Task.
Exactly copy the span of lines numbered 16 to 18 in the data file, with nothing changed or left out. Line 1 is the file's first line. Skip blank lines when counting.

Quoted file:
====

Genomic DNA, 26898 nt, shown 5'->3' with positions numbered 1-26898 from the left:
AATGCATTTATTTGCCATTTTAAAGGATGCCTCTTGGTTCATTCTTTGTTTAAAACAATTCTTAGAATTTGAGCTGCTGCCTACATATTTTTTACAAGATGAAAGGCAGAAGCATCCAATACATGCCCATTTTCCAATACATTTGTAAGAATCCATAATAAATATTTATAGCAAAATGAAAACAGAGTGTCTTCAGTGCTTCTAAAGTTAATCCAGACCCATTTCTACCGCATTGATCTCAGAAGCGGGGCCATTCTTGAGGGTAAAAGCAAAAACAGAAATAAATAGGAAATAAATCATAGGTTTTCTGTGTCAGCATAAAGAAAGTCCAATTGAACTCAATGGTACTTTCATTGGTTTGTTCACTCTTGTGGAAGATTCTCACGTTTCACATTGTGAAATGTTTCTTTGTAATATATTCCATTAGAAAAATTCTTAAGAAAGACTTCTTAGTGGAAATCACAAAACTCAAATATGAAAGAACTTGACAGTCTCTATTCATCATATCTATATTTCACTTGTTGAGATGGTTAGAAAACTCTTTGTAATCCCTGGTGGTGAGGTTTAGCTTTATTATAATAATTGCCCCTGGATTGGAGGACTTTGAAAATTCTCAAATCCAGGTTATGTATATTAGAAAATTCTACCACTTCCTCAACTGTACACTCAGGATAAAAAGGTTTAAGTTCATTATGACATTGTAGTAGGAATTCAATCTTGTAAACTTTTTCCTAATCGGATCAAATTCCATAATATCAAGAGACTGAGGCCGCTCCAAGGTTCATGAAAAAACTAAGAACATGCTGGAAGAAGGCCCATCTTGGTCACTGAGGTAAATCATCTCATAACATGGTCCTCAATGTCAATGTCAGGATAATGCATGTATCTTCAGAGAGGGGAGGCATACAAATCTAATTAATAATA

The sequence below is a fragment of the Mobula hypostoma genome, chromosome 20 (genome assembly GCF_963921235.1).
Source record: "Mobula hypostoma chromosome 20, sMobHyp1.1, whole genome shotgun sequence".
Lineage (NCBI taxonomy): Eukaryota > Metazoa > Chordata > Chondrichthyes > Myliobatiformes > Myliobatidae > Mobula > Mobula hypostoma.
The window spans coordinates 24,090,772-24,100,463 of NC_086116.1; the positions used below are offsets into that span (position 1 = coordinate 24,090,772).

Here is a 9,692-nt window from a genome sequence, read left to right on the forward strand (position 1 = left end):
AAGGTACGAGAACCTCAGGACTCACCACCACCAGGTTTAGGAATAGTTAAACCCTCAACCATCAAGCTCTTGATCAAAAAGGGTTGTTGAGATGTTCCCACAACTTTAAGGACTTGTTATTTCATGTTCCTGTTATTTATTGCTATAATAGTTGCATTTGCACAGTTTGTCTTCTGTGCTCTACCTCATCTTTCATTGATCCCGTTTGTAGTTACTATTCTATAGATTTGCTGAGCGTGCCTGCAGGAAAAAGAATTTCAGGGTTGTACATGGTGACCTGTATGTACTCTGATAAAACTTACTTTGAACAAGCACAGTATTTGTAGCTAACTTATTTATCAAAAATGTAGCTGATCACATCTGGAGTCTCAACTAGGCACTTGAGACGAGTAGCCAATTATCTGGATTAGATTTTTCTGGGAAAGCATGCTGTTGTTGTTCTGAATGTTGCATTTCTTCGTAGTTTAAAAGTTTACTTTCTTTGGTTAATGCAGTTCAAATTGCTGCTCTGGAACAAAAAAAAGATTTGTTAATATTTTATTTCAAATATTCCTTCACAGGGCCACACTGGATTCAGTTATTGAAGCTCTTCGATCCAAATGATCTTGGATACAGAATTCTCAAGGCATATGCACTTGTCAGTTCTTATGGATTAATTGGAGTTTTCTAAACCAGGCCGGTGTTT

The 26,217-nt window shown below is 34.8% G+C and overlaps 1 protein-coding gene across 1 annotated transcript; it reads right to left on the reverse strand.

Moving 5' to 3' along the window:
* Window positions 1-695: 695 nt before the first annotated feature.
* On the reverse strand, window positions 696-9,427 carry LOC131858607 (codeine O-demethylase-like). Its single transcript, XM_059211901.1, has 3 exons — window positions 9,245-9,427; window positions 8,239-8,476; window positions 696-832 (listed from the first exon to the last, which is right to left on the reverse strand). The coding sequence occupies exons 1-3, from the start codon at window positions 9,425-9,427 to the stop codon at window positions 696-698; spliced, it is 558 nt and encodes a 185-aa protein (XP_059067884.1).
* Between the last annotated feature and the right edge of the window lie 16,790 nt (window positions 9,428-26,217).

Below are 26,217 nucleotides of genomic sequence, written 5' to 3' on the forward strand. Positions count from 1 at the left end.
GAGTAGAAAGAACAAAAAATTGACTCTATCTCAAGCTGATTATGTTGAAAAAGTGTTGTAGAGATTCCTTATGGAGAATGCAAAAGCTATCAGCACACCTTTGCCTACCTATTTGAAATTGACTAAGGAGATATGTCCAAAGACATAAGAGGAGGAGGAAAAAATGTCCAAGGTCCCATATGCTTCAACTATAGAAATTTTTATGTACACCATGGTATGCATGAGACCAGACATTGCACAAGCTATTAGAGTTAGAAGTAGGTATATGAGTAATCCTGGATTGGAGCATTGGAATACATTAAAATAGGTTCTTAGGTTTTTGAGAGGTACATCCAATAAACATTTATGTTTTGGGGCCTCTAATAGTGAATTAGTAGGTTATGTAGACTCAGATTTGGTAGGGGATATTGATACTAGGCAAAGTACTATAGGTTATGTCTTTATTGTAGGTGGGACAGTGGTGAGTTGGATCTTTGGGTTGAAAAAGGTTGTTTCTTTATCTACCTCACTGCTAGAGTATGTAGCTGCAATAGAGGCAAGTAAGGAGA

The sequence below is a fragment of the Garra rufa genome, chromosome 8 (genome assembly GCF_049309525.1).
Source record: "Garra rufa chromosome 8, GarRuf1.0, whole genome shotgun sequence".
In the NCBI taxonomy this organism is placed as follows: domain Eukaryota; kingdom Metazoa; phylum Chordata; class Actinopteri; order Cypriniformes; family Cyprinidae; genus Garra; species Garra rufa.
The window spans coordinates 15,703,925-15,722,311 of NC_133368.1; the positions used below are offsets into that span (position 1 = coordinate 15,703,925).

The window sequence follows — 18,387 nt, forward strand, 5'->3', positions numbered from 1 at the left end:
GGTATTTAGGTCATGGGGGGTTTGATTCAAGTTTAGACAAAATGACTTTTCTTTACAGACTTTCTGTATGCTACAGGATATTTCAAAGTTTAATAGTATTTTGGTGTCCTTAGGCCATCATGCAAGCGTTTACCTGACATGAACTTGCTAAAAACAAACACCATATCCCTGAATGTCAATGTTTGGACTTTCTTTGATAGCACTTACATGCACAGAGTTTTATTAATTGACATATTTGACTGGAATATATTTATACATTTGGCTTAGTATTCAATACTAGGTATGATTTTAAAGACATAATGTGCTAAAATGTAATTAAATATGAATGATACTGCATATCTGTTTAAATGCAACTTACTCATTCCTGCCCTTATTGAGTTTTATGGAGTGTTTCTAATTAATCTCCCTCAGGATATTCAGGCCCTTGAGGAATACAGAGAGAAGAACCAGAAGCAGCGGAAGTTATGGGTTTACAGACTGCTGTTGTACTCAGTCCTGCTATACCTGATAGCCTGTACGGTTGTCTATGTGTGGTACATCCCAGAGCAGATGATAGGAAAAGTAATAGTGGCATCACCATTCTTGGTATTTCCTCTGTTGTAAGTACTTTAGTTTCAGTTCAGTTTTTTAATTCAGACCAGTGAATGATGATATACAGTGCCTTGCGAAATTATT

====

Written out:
The sequence below is a fragment of the Garra rufa genome, chromosome 8 (genome assembly GCF_049309525.1).
Source record: "Garra rufa chromosome 8, GarRuf1.0, whole genome shotgun sequence".
In the NCBI taxonomy this organism is placed as follows: domain Eukaryota; kingdom Metazoa; phylum Chordata; class Actinopteri; order Cypriniformes; family Cyprinidae; genus Garra; species Garra rufa.